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IMMUNOTHERAPY AND THE PANACEA CLINICAL TRIAL

Immunotherapy allows cancer to become more visible to the immune system so the immune system can then attack it. The PANACEA clinical trial was Breast Cancer Trials first immunotherapy trial, and it has lead to further clinical trials research into this area of treatment.

Immunotherapy – An Emerging Treatment

The number of clinical trials using immunotherapy is increasing.

Immunotherapy drugs allow the cancer to become visible to the immune system, so the immune system can attack it. It has shown incredible success in melanoma, lung and bladder cancer, which previously had limited options for treatment.

Breast Cancer Trials currently has two open immunotherapy clinical trials, CHARIOT and DIAmOND.

However, before this came PANACEA.

The PANACEA Clinical Trial

ANACEA was Breast Cancer Trials first immunotherapy clinical trial, which paved the way for trials like DIAmOND.

Led by Professor Sherene Loi, PANACEA was studying women who had HER2-positive advanced breast cancer who had already received standard therapy such as trastuzumab or Herceptin based therapy, possibly alongside chemotherapy.

Professor Prue Francis is a medical oncologist and Chair of the Breast Cancer Trials Scientific Advisory Committee. She said PANACEA was exciting, as it was venturing into a new area of breast cancer research.

“The PANACEA trial was going into a new area for HER2 positive in breast cancer. It was looking at trying to introduce new immunotherapy into the treatment for women with HER2 positive breast cancer.”

It studied the most suitable dose of pembrolizumab and trastuzumab when these drugs are used together and to assess if their combined use is an effective treatment and can be used without chemotherapy.

“What was very exciting was there was some evidence of activity for this combination and so there will be future studies with immunotherapy as a result of this.”

“One of the things from the PANACEA trial that was learned was that the women who, when they studied their tumour and they found that their tumour had some expression of this marker called PDL1 or if they had a tumour infiltrating lymphocyte which are immune cells, that these were the women that potentially could benefit from that strategy.”

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Professor Prue Francis discusses the PANACEA clinical trial.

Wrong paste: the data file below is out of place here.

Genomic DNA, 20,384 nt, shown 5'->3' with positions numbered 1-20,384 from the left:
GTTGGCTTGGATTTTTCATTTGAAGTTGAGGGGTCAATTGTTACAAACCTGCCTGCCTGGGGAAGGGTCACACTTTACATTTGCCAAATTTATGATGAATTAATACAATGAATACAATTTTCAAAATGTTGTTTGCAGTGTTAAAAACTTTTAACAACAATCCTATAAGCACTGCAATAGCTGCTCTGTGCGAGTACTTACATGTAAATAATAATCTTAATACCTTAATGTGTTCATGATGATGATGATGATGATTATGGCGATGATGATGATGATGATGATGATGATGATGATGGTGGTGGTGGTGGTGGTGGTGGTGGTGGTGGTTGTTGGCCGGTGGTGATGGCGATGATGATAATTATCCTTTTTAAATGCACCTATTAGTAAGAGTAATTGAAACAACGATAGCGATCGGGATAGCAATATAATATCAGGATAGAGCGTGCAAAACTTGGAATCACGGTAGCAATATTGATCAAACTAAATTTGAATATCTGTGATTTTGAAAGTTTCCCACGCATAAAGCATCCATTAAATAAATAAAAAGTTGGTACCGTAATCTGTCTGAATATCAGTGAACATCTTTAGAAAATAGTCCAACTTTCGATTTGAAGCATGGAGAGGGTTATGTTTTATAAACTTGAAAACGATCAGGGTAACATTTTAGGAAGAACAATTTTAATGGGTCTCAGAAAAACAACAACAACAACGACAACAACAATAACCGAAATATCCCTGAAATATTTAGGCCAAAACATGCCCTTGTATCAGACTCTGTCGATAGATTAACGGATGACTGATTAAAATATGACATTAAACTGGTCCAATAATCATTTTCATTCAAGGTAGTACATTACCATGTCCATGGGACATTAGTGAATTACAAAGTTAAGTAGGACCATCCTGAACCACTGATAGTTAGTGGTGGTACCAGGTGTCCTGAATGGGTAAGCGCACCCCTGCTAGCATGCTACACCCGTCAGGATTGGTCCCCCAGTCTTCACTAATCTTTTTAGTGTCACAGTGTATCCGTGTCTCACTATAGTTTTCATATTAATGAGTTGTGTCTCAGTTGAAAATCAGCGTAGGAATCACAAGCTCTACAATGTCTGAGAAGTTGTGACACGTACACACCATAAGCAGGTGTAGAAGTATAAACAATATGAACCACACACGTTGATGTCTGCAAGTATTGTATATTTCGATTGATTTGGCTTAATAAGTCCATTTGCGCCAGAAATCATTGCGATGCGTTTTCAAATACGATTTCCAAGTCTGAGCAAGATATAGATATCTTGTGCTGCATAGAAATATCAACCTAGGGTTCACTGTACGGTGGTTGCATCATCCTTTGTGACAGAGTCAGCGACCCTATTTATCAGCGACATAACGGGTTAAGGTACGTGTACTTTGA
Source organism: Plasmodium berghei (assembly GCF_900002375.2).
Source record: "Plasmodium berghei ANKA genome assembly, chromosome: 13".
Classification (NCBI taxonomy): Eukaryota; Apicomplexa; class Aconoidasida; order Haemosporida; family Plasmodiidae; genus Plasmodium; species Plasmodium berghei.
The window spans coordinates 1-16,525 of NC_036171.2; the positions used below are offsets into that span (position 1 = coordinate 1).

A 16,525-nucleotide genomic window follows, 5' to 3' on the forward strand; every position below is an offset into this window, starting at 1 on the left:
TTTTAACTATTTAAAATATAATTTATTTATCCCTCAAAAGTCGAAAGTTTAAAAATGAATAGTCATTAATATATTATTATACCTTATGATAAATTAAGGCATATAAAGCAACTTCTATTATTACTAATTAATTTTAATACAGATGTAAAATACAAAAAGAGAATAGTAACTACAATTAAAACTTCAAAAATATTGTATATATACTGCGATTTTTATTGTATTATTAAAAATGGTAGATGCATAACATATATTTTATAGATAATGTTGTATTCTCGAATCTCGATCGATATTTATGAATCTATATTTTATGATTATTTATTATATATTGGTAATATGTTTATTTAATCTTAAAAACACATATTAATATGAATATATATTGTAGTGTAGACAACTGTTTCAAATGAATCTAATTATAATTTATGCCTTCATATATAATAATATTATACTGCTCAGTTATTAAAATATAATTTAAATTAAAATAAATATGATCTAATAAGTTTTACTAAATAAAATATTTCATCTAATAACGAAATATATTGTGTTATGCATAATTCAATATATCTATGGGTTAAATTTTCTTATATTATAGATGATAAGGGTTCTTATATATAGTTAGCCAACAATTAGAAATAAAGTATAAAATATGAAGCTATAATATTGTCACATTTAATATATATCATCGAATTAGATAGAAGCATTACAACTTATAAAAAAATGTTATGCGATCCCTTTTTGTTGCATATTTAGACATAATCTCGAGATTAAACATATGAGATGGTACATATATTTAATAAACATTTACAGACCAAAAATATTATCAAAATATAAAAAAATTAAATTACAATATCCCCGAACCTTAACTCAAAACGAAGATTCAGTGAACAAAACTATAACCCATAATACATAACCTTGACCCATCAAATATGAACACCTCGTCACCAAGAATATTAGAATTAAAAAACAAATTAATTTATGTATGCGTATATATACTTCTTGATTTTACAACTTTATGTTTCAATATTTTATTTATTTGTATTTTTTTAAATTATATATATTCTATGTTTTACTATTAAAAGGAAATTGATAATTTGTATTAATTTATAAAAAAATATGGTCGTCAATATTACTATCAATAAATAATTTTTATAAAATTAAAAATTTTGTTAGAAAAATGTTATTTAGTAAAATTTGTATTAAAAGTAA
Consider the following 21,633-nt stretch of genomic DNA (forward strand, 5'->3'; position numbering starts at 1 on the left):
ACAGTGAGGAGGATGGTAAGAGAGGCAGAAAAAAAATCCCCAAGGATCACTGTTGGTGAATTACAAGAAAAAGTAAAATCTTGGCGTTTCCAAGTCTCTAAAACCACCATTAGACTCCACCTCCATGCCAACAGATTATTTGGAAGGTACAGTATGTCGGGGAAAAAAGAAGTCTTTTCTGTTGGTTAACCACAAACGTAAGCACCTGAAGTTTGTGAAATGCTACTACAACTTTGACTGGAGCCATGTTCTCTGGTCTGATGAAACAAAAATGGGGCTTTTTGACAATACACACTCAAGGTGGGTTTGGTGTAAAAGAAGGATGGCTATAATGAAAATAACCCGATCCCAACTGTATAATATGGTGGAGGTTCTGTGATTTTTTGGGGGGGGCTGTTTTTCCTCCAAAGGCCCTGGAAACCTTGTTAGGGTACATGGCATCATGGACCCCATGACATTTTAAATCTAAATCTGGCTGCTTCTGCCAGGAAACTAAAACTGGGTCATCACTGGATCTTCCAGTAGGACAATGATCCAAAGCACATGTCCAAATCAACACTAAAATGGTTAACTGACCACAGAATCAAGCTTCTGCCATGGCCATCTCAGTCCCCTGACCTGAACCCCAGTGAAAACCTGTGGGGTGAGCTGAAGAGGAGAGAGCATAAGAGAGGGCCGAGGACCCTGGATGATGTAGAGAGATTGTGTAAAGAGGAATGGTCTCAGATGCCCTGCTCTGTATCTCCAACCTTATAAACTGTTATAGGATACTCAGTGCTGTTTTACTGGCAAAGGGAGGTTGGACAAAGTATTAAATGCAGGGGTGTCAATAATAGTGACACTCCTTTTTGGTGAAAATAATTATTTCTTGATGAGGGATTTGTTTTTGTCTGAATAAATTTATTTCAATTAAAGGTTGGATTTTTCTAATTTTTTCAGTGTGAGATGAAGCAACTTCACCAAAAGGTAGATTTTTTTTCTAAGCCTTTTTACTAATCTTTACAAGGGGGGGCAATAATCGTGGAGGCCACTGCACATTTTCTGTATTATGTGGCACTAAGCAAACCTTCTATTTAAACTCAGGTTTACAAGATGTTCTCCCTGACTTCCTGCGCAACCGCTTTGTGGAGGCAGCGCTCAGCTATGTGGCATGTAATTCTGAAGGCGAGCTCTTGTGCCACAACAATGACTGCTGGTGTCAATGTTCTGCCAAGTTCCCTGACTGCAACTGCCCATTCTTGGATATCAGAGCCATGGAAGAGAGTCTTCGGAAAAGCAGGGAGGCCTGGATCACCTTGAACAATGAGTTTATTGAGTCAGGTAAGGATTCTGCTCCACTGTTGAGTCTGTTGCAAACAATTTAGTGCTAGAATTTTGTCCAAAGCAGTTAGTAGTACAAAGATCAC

The DIAmOND and CHARIOT Clinical Trials

Two of these future immunotherapy studies are the Breast Cancer Trials clinical trials; DIAmOND and CHARIOT.

The PANACEA study led to the DIAmOND clinical trial.

“In the DIAmOND trial we’re studying women with HER2 positive advanced breast cancer and combining two immunotherapy drugs with the trastuzumab.”

“We’ll also be looking at women slightly earlier in the course of their advanced disease when they haven’t had quite so many therapies, because we think the immune system actually may be more receptive to these immune type treatments earlier in the course of the disease rather than waiting until there are no other therapies left.”

Professor Francis said although she is excited about the future of immunotherapy treatments, they still need to find what disease types will benefit most.

“I think it will become an important part of breast cancer, but I think that we will need to learn exactly which patients will be the ones who might benefit from immunotherapy.”

“At the moment the clues that we have is that there may be some patients with triple negative breast cancer that could benefit. So, that’s where there’s no oestrogen receptor, no progesterone receptor, no HER2 over expression” she said.

“Also, some with HER2 positive breast cancer.”

“At the moment for the most common type of breast cancer, which is oestrogen receptor positive, HER2 negative, it’s less clear what role immunotherapy will play because hormone therapy has been a very important treatment for that group.”

“But I think even amongst that group there will be women who could benefit from immunotherapy.”

“I think it’s a very exciting time at the moment in the immunotherapy field, to try and learn which women can benefit and how and in what context.”

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Professor Prue Francis

Professor Prue Francis is a Breast Cancer Trials researcher and Clinical Head of Breast Medical Oncology at the Peter MacCallum Cancer Centre

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